An inexpensive printed sensor that can monitor the tread of car tyres in real time has been invented by electrical engineers at Duke University in collaboration with Fetch Automotive Design Group. If adopted, the device could increase safety, improve vehicle performance and reduce fuel consumption.
"With all of the technology and sensors that are in today's cars, it's crazy to think that there's almost no data being gathered from the only part of the vehicle that is actually touching the road," said associate professor Aaron Franklin.
The design uses metallic carbon nanotubes on a flexible polyimide film that could track millimetre-scale changes in tread depth with 99% accuracy.
The core of the sensor is formed by placing two electrodes very close to each other. By applying an oscillating electrical voltage to one and grounding the other, an electric field forms between the electrodes.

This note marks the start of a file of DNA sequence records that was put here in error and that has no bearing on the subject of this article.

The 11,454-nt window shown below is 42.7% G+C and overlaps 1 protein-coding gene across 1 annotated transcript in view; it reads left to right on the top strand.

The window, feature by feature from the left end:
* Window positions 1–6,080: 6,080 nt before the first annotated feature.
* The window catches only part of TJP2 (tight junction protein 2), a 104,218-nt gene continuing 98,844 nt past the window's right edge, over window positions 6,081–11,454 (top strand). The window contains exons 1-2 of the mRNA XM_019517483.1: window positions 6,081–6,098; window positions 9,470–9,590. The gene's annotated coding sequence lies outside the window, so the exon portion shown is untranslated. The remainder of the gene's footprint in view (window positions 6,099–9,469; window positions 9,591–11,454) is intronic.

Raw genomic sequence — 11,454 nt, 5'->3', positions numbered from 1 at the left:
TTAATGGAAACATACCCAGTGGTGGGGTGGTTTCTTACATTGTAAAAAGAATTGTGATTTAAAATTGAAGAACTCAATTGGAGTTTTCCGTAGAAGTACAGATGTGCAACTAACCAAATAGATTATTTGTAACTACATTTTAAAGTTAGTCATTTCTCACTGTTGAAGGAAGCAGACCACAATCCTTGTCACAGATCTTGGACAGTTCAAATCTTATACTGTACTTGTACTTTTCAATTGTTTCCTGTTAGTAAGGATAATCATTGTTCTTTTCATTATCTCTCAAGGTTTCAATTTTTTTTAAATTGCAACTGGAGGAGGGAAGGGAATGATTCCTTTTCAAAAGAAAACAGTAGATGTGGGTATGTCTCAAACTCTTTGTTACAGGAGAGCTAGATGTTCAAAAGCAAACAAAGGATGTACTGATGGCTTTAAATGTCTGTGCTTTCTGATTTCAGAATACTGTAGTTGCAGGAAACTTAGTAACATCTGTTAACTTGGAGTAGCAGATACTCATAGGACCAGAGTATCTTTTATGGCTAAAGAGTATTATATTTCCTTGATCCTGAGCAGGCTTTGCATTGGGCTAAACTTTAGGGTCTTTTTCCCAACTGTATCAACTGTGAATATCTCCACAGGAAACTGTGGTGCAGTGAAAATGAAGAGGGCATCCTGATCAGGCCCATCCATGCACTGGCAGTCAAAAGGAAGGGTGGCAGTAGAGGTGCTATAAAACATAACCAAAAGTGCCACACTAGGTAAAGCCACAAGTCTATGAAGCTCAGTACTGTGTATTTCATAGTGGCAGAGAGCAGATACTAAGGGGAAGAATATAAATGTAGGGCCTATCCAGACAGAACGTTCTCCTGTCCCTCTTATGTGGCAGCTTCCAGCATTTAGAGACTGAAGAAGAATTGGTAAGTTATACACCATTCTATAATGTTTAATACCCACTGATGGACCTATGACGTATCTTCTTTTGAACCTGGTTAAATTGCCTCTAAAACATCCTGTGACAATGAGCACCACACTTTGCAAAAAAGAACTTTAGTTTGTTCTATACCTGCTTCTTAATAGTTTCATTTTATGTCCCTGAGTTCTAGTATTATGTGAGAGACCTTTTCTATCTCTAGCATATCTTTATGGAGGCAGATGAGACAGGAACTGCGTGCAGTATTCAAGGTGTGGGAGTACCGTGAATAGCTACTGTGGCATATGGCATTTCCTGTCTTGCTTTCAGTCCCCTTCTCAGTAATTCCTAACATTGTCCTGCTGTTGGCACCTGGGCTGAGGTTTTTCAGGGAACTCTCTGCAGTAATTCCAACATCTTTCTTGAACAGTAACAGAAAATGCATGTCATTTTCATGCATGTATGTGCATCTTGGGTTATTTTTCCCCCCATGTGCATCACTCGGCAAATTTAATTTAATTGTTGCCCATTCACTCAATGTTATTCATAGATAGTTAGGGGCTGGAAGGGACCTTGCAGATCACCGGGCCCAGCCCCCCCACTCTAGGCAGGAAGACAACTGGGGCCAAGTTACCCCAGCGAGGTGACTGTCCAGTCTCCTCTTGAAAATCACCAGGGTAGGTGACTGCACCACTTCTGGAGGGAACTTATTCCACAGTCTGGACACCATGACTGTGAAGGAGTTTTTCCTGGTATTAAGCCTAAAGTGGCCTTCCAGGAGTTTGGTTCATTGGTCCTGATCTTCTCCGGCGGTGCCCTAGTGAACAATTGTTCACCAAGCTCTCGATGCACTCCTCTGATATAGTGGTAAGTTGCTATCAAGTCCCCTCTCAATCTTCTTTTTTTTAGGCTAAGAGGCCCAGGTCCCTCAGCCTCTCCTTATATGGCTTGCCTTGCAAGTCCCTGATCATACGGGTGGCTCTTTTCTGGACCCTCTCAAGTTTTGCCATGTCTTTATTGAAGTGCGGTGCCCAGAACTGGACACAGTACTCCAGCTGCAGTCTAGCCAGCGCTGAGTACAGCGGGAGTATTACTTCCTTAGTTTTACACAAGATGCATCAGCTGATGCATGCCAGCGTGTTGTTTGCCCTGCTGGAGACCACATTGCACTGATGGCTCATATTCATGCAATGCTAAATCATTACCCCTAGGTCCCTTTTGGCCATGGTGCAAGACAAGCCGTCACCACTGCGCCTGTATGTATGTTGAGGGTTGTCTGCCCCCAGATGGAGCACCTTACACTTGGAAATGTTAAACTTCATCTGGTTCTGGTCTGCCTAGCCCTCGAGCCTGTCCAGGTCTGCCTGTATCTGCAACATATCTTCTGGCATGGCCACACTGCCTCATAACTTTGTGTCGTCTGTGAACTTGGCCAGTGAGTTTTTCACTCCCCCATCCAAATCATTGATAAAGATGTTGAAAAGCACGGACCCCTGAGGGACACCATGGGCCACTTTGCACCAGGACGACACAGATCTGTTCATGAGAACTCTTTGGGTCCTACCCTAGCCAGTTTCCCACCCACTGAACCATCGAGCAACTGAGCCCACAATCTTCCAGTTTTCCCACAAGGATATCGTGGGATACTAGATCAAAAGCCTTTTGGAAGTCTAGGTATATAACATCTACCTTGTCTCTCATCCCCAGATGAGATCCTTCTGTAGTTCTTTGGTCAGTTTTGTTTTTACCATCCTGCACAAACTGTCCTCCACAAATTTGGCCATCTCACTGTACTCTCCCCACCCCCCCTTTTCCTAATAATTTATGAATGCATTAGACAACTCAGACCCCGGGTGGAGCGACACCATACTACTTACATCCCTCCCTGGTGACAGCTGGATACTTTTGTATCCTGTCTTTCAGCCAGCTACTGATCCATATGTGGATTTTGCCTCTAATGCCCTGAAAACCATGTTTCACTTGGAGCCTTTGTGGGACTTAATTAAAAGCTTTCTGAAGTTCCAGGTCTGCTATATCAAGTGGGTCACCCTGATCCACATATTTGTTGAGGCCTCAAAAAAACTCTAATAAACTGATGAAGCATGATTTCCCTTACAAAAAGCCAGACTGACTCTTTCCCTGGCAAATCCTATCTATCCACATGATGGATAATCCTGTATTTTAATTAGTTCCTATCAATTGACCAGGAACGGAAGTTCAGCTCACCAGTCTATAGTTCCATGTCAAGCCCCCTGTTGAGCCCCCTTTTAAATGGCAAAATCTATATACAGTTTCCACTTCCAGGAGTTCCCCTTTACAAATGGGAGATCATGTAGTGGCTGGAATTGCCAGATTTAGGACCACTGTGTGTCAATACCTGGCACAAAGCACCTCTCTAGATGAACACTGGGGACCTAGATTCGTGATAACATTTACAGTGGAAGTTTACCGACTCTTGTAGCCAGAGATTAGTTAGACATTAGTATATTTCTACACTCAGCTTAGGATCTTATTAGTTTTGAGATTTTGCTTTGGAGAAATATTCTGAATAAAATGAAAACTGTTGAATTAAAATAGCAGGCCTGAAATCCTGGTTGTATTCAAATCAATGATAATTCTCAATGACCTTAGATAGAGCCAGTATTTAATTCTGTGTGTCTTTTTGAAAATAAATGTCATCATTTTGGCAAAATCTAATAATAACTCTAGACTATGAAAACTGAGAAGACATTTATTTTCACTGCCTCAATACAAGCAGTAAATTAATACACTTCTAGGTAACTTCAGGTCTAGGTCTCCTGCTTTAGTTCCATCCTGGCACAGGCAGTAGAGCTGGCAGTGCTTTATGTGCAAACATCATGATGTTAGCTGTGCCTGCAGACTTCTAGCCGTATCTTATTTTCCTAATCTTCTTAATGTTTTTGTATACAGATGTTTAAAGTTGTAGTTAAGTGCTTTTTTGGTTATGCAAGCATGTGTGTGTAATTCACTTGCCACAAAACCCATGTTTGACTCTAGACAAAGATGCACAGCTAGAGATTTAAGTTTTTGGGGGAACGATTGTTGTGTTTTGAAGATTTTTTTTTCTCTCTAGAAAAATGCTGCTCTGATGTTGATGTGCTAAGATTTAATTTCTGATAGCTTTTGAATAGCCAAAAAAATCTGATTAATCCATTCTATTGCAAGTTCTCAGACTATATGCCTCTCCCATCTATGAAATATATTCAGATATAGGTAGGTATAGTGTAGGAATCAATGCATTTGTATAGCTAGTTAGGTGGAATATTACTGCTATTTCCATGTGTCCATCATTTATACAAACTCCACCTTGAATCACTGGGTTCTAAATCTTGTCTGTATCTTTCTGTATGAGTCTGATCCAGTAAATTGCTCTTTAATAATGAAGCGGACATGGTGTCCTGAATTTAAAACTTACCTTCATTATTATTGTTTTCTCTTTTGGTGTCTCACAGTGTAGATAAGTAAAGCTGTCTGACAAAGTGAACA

While most of this electric field passes directly between the two electrodes, some of the field arcs between them. When a material is placed on top of the electrodes, it interferes with this field. By measuring this interference through the electrical response of the grounded electrode, it is possible to determine the thickness of the material covering the sensor.
The sensors could be printed on most anything using an aerosol jet printer – even on the inside of the tyres themselves.
Franklin's group also wants to explore other automotive applications for the printed sensors, such as keeping tabs on the thickness of brake pads or the air pressure within tyres.
"This setup could be used with just about anything that isn't metallic or too thick," said Franklin. "Right now we're focusing on tyres, but really anything you'd rather not have to cut apart to determine its thickness could be monitored by this technology in real time."